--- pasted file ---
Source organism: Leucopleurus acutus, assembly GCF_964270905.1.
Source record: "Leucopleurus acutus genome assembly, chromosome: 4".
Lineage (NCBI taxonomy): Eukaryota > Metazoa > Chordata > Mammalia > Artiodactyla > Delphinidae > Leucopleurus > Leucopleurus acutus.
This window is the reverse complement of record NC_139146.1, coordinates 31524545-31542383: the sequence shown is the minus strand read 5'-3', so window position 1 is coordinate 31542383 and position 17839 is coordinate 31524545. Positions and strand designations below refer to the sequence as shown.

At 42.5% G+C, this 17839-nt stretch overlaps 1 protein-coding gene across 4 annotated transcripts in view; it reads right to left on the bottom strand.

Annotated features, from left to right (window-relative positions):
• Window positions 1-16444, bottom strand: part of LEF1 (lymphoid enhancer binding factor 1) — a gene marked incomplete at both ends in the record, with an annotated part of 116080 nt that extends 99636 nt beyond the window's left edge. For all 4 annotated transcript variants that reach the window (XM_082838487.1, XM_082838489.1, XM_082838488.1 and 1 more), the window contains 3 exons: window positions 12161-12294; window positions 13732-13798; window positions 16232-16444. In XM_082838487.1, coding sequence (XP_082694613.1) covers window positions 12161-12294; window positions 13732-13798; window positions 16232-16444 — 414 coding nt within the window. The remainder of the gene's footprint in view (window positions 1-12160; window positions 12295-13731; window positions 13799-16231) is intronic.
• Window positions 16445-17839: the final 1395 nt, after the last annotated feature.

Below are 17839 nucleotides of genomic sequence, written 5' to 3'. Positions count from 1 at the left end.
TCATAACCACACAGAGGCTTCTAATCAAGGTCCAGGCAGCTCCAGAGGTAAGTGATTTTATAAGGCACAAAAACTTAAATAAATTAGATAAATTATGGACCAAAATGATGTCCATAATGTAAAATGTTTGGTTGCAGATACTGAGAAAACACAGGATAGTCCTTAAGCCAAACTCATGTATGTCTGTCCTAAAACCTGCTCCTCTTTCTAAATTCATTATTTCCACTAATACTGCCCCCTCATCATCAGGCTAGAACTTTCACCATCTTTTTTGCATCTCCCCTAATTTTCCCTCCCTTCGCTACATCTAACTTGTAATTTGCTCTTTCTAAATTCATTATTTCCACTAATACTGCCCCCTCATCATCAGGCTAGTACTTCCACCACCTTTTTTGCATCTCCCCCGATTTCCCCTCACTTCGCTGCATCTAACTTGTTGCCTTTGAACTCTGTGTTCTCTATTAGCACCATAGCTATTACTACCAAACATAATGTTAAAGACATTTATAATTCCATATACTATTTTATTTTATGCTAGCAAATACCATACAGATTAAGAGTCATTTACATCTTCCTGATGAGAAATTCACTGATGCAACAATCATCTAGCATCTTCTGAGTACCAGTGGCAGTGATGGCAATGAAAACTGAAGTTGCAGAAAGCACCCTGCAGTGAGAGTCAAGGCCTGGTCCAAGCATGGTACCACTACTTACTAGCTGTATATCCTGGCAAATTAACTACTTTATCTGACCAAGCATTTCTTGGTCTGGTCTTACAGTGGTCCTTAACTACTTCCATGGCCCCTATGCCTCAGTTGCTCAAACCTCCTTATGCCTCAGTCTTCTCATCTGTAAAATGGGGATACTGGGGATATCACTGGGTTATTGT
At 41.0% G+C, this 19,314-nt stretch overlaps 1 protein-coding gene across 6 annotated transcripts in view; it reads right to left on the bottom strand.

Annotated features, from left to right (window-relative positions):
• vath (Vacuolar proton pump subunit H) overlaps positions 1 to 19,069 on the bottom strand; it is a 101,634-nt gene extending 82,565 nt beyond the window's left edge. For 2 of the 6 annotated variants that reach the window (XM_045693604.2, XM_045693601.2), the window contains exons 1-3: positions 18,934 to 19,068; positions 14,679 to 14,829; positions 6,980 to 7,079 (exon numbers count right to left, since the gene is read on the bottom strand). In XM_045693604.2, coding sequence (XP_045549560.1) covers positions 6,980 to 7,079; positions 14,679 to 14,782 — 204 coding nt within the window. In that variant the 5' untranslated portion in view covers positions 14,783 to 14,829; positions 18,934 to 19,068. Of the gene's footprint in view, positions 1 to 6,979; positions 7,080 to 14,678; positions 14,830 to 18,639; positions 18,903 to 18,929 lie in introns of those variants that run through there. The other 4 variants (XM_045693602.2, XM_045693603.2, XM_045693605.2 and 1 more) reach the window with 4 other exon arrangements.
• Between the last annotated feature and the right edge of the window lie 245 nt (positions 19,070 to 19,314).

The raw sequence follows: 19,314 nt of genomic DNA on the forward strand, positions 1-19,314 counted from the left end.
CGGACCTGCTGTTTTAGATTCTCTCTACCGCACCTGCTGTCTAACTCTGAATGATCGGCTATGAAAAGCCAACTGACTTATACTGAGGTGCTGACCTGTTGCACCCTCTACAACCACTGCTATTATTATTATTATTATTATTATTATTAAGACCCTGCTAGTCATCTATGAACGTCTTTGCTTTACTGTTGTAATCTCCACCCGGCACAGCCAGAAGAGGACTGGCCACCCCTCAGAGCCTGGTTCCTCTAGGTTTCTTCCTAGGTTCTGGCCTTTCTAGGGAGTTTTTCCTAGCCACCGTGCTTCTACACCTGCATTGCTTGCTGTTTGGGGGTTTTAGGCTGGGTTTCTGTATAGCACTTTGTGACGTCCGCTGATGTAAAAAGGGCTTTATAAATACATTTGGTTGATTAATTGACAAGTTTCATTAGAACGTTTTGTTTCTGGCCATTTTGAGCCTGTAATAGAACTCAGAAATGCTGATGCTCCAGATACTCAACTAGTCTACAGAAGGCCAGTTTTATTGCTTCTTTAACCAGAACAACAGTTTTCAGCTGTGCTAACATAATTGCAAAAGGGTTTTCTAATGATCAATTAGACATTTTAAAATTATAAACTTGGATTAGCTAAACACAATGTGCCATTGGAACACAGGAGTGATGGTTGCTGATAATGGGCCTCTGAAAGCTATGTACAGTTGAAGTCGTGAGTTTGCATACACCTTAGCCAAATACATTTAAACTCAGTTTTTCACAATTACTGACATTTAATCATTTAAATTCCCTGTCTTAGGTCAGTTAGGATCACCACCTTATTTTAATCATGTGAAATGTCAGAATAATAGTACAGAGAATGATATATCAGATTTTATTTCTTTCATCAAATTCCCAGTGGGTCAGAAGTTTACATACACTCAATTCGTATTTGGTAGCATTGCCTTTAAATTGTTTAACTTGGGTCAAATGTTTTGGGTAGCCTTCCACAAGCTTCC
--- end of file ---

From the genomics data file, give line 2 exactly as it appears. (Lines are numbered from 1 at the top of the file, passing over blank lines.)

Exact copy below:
Source record: "Leucopleurus acutus genome assembly, chromosome: 4".